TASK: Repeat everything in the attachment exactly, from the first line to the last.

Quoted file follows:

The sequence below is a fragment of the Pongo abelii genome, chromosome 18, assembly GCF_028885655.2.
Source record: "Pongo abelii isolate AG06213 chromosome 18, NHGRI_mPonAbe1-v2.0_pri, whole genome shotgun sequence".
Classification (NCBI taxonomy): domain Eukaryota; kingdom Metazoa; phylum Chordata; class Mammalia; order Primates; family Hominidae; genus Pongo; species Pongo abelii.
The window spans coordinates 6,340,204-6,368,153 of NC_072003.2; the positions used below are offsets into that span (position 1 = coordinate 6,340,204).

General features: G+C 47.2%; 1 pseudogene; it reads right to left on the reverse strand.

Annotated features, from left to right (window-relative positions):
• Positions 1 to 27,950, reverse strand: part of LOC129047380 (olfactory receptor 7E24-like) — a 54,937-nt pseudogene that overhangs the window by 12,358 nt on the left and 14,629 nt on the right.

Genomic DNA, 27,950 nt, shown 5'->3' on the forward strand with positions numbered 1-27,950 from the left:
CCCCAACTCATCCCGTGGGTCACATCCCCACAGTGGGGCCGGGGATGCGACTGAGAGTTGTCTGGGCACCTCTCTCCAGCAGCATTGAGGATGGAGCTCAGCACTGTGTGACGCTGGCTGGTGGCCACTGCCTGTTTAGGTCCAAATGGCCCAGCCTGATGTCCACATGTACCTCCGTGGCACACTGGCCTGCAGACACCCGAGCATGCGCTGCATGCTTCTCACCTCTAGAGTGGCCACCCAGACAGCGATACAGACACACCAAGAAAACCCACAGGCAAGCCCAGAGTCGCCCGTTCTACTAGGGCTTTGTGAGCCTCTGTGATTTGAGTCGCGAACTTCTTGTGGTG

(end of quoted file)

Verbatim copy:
The sequence below is a fragment of the Pongo abelii genome, chromosome 18, assembly GCF_028885655.2.
Source record: "Pongo abelii isolate AG06213 chromosome 18, NHGRI_mPonAbe1-v2.0_pri, whole genome shotgun sequence".
Classification (NCBI taxonomy): domain Eukaryota; kingdom Metazoa; phylum Chordata; class Mammalia; order Primates; family Hominidae; genus Pongo; species Pongo abelii.
The window spans coordinates 6,340,204-6,368,153 of NC_072003.2; the positions used below are offsets into that span (position 1 = coordinate 6,340,204).

General features: G+C 47.2%; 1 pseudogene; it reads right to left on the reverse strand.

Annotated features, from left to right (window-relative positions):
• Positions 1 to 27,950, reverse strand: part of LOC129047380 (olfactory receptor 7E24-like) — a 54,937-nt pseudogene that overhangs the window by 12,358 nt on the left and 14,629 nt on the right.

Genomic DNA, 27,950 nt, shown 5'->3' on the forward strand with positions numbered 1-27,950 from the left:
CCCCAACTCATCCCGTGGGTCACATCCCCACAGTGGGGCCGGGGATGCGACTGAGAGTTGTCTGGGCACCTCTCTCCAGCAGCATTGAGGATGGAGCTCAGCACTGTGTGACGCTGGCTGGTGGCCACTGCCTGTTTAGGTCCAAATGGCCCAGCCTGATGTCCACATGTACCTCCGTGGCACACTGGCCTGCAGACACCCGAGCATGCGCTGCATGCTTCTCACCTCTAGAGTGGCCACCCAGACAGCGATACAGACACACCAAGAAAACCCACAGGCAAGCCCAGAGTCGCCCGTTCTACTAGGGCTTTGTGAGCCTCTGTGATTTGAGTCGCGAACTTCTTGTGGTG